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Nigel Williams-Goss helps Gonzaga survive pressure-packed second half against BYU

Gonzaga guard Nigel Williams-Goss dribbles past BYU guard Elijah Bryant during the first half of an NCAA college basketball game Thursday, Feb. 2, 2017, in Provo, Utah. (Jeff Swinger / Associated Press)
Gonzaga guard Nigel Williams-Goss dribbles past BYU guard Elijah Bryant during the first half of an NCAA college basketball game Thursday, Feb. 2, 2017, in Provo, Utah. (Jeff Swinger / Associated Press)

PROVO, Utah – The question: When is the last time Gonzaga trailed in a game?

The answer: Saint Mary’s, 32-31, late in the first half on Jan. 14.

That was six games and 13 halves ago. A span of 264 minutes and 31 seconds, to be exact.

BYU was supposed to challenge No. 1 Gonzaga on Thursday. Students slept in tents for three nights to reserve the best seats. The Marriott Center was packed with nearly 19,000 fans, the Cougars’ first sellout of the season.

And after a rough first half, the Cougars did exactly that. They put heat on Gonzaga throughout the closing 20 minutes. The crowd reached ear-splitting volume levels.

None of it ruffled Nigel Williams-Goss. The junior guard put the top-ranked Zags on his shoulders and carried them to the finish line as Gonzaga held off the Cougars 85-75.

He said it was so loud he couldn’t hear himself think, but he soaked up the noise, the energy and put on a show in the final 15 minutes.

“It’s fun, it’s what you live for,” Williams-Goss said. “We knew it wasn’t going to be easy coming in, not in this building. We just had to stay together. We consider ourselves a really tight-knit group and in environments like this it pays off.”


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Williams-Goss poured in 11 straight points in one stretch. He scored 24 of his 33 points in the second half. His team needed every single point he delivered to withstand numerous BYU comebacks in the second half.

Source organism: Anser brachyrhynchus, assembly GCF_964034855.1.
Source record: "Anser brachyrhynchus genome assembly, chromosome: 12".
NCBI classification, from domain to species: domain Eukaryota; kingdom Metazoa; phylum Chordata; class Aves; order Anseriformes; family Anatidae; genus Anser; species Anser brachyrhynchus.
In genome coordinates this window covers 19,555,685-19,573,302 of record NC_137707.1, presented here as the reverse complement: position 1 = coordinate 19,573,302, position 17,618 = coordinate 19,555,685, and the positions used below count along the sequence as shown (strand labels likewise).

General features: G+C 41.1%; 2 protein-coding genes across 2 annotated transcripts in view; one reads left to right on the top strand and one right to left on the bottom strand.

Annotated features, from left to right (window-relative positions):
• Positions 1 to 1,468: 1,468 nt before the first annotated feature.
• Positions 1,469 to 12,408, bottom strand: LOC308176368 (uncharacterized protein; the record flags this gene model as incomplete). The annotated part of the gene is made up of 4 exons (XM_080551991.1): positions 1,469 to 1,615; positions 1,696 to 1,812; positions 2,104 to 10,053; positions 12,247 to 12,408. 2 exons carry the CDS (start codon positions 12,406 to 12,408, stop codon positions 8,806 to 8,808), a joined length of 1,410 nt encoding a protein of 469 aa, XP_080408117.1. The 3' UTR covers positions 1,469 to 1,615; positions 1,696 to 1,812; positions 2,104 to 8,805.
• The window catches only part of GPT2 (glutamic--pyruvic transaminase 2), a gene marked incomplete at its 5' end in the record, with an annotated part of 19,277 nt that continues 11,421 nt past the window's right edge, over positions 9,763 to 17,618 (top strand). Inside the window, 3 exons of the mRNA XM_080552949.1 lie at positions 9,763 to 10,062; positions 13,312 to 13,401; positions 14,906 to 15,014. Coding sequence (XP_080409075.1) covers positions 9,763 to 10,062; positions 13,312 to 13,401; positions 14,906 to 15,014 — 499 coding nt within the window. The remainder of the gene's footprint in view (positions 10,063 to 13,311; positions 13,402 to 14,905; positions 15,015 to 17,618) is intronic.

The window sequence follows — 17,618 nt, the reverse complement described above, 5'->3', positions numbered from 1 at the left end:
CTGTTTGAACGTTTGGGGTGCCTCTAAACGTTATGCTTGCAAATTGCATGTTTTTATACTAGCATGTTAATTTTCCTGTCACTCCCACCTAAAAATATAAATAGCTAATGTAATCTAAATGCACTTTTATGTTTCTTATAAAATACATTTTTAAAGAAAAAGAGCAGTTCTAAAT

“The kid is just a winner, a flat-out winner,” coach Mark Few said. “Obviously this is when you need him on a big stage in a really tough environment when you’re hitting a bunch of adversity.”

Williams-Goss hit some adversity of his own. He rolled his ankle in the first half, but it didn’t slow him down during the game.

“It’s kind of hurting now, but I’ll ice it and hope it doesn’t swell up too bad,” Williams-Goss said.

BYU went to a 1-3-1 zone defense in the second half and it slowed Gonzaga’s offense. So Williams-Goss took matters into his own hands.



He drove into the lane for his patented floaters. He swiped the ball from BYU center Eric Mika and converted an acrobatic left-handed layup at the other end. He dropped a 3-pointer and made all five of his free-throw attempts.

“I just felt like we had some lulls out there, a few bad possessions in row when we weren’t getting good looks or turning the ball over,” Williams-Goss aid. “I just tried to be more aggressive.”

The third-place Cougars have had an up-and-down season, but they’ve played their best basketball on their home court, compiling a 12-1 record prior to Thursday.

Down 16 at half, the Cougars kept the pressure on, cutting the deficit to single digits on several occasions and getting within six points late.

“We hit some adversity,” Few said. “We haven’t hit adversity very much. We hit some tonight, and we didn’t cave.

“We weren’t perfect but you’re not going to be perfect in a high possession game like this. They’re running a 1-3-1 (zone) and it takes you out of rhythm. But we responded.”

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